Monochrome is a composition for guitar and synthesizer in eight parts. Each piece was performed in real time and recorded straight to cassette tape, without edits or overdubs. An unapologetic bout of 1980s-infused Retro-futurism, Monochrome is my on personal attempt at coming to terms with the technological and cultural phase shift that took place while I was growing up. It squeezes digital rhythms into an analog timeflow while infusing its electronic circuitry with some crude but contemporary artificial intelligence.
Monochrome is a man-vs-machine themed record. I have given the machine a lot of leeway here, in hopes of getting it to show some creativity in return. The machine in question was cobbled together from an old Gretsch Clipper, a couple of synthesizers and a few audio effects, connected via an analog mixing desk to a vintage cassette deck, which recorded the stereo mix directly to tape. In programming the sounds and patterns, I made extensive use of probability functions, thus introducing additional degrees of unpredictability. After these preparations, the process of recording the actual pieces was not unlike performing a duet with a rather temperamental robot.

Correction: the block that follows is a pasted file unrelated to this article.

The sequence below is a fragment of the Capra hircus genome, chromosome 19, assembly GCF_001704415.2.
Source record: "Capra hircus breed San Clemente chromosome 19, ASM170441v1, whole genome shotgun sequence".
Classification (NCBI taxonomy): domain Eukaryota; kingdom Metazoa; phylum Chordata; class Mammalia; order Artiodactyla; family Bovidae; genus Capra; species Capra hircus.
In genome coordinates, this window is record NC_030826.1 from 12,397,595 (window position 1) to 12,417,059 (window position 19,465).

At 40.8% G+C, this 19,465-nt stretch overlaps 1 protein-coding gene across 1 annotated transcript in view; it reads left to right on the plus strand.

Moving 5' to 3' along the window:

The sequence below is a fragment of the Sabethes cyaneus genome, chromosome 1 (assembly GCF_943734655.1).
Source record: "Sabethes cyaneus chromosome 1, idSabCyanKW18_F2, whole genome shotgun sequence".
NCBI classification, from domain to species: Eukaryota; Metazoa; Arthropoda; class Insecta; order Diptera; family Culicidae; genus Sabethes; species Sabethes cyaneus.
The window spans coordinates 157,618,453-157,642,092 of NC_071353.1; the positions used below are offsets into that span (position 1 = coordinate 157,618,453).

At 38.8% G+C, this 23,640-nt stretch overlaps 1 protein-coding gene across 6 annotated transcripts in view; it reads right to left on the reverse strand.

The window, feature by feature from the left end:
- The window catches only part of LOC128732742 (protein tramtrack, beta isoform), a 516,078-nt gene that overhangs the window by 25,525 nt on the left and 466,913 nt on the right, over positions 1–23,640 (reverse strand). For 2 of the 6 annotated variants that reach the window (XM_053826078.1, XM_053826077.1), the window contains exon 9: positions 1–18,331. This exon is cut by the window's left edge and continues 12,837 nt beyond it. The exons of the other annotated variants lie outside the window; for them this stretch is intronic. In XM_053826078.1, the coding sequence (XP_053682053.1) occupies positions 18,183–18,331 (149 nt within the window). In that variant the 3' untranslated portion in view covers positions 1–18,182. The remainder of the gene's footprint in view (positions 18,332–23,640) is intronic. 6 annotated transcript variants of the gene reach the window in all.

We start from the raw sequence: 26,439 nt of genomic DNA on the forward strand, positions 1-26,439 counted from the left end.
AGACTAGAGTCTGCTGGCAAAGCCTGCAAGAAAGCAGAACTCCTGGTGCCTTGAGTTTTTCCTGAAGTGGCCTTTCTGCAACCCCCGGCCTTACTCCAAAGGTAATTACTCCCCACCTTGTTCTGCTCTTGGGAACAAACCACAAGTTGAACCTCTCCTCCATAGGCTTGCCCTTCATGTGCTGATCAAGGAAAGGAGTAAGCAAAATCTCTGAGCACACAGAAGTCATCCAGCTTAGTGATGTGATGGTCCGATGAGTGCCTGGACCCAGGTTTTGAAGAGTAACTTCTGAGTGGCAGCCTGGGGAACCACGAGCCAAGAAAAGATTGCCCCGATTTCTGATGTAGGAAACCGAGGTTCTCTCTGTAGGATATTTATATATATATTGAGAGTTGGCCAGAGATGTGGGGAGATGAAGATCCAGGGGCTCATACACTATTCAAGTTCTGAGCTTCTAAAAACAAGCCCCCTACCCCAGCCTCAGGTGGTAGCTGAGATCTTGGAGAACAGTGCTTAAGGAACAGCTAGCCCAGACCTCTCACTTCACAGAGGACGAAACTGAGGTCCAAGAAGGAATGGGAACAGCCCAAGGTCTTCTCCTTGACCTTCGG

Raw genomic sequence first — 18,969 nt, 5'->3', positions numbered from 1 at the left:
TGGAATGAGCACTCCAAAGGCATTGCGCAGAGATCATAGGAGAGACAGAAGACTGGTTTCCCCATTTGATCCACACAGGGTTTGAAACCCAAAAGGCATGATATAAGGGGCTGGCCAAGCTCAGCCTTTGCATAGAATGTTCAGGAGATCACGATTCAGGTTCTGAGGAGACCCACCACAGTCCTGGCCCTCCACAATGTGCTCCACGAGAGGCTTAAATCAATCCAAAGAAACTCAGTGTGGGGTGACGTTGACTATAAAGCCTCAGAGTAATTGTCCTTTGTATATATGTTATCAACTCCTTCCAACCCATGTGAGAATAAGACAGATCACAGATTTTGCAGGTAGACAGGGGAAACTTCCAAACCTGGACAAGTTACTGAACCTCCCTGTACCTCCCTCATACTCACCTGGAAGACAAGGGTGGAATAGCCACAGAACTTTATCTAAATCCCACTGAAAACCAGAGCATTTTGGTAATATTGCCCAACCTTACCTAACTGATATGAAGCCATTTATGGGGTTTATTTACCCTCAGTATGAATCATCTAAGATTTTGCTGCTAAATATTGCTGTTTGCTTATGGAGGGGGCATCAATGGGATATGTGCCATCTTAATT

Monochromes are images consisting of various shades of a single colour, meaning they only produce (or reflect, depending on your medium of choice) light of a single frequency. In music, such a single constant frequency is called a ‘note’. Each piece of Monochrome is built around one musical note and utilises a single hexatonic scale for its melodic development. The root notes of the eight pieces move across the tonal centers of the equal tempered chromatic scale in a kind of knight move’s variaton on the circle of fifths, so forming a series of musical monochromes. To further justify the album’s title, I might also add that I created the seeds for each piece on a synthesizer called ‘Monologue’, and that everything was recorded to Chrome tapes.